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Big Shop in Berkeley

December 1999
University of California Printing Services

Berkeley, Calif.

Annual sales/budget: $15,877,189

Full-time employees: 186

Jobs printed per year: 5,000

To satisfy the printing needs of some 140,000 University of California students attending nine campuses across the state, University of California-Berkeley Printing Services has needed to be flexible. According to George Craig, printing services director, there have been many changes over the years, especially with the emergence of digital technology.

Craig recalls bringing in photocomposition and computer business management systems in the '80s, before moving to the direct-to-plate processes and computer-controlled presses of today. Through it all, Craig says, his staff has excelled at adapting to the changes.

"The skill-sets of all employees have evolved continuously during this transition," he says.

University of California-Berkeley Printing Services recently merged with the campus copy and mail services unit and assumed mainframe print responsibilities. Printing and mailing are now handled in one continuous process.

The benefits include more efficient service, more competitive pricing, and fewer order forms, requisitions and invoices. Customer service has reportedly gone up on the mailing side, now that it can take advantage of Printing Services' computerized tracking system. And best of all, both services have acquired new customers as a result.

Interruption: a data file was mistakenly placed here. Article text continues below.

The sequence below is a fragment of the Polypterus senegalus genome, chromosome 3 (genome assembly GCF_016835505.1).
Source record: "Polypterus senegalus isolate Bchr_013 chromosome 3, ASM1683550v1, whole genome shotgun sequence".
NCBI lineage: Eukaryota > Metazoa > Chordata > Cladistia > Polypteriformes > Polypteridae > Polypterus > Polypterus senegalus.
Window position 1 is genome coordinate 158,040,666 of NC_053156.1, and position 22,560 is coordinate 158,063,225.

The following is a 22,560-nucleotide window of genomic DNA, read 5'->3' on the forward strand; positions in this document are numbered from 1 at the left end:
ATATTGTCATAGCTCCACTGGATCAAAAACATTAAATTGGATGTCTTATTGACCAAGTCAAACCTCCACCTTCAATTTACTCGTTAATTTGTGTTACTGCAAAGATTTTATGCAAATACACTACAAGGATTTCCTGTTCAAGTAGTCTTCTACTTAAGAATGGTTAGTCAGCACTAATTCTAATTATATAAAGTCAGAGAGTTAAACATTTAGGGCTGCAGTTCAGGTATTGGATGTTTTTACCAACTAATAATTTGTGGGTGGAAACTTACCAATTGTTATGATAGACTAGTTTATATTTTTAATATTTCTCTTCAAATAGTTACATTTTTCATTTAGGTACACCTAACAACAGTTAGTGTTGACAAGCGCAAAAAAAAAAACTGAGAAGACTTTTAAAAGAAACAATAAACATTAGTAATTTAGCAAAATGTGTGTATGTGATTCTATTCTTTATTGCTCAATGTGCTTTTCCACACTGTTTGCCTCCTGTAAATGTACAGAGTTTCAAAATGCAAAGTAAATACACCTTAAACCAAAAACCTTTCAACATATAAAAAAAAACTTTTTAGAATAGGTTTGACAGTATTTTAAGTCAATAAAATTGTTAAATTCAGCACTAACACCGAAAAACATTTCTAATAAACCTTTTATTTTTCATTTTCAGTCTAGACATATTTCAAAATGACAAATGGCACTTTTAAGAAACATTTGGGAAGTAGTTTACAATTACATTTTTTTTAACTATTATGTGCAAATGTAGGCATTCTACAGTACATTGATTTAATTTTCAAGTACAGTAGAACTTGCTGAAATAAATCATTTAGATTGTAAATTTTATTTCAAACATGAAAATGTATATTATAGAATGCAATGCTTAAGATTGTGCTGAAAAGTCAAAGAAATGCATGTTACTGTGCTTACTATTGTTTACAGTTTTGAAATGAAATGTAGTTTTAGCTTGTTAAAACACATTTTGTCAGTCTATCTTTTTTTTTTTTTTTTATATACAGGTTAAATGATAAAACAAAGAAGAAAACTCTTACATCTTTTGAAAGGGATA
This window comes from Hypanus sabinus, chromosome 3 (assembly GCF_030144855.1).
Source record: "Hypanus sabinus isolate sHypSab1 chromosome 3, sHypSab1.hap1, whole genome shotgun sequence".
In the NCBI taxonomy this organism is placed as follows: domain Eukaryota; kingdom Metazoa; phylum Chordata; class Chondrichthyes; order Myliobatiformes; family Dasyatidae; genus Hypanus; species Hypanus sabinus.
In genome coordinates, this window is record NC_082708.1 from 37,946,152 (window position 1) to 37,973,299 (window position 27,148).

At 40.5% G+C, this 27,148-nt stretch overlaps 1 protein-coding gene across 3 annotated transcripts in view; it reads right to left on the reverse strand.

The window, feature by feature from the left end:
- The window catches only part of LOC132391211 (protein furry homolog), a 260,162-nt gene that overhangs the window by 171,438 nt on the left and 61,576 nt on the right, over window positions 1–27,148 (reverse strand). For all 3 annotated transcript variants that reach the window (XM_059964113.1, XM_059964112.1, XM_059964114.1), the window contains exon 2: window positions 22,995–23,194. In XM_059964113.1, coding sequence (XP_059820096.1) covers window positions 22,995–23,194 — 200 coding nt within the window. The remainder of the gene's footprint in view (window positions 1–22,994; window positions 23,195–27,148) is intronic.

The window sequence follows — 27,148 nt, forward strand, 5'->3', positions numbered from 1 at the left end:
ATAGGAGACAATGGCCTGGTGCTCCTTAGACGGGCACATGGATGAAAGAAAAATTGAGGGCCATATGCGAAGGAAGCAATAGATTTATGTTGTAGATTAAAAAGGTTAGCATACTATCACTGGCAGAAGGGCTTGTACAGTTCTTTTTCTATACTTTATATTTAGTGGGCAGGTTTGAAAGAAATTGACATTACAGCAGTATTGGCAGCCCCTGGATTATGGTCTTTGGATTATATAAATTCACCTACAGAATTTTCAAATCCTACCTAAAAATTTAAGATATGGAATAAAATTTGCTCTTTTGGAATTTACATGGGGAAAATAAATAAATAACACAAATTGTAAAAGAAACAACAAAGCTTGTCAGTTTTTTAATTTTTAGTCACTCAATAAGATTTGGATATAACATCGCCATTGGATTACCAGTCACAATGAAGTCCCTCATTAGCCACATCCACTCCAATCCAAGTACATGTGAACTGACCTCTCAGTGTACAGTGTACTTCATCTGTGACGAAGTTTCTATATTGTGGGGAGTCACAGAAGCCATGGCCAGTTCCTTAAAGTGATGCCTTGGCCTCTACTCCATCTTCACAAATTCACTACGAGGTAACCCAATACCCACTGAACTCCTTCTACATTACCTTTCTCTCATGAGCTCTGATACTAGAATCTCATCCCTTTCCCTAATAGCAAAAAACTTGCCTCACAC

In the future, Craig sees an increase in high-volume digital printing and larger-format color work. He is also finding increasing demands for warehousing, fulfillment and distribution services. Automated materials-handling systems may also be on the horizon.

"Recent growth has come from strategic investments, a good economy and offering a wider range of services," notes Craig. Future growth could come from a different area. There has been an increasing demand for electronic documents, a service the in-plant already provides, plus data archiving services. Even with more jobs being routed to different electronic media, Craig does not see a decrease in paper use any time soon. If anything, he feels he may need to change to different sizes and grades.

All of this change is aimed at keeping out the competition. By building a strong in-plant, Craig has reduced outsourcing worries.

"In our area, printers are competing on the basis of who can produce and deliver fastest, then cheapest," explains Craig. "The organization must be built to survive this continual pressure."

Printing Services consists of a 35,000-square-foot main printing plant on the Berkeley campus, plus 30,000 square feet of warehouse space. There are also two 20,000-square-foot library binderies, located in Oakland and Los Angeles, which serve the university library system's bookbinding needs. Printing Services receives no annual budget from the university—it must rely on sales. This year, sales reached almost $16 million.
 

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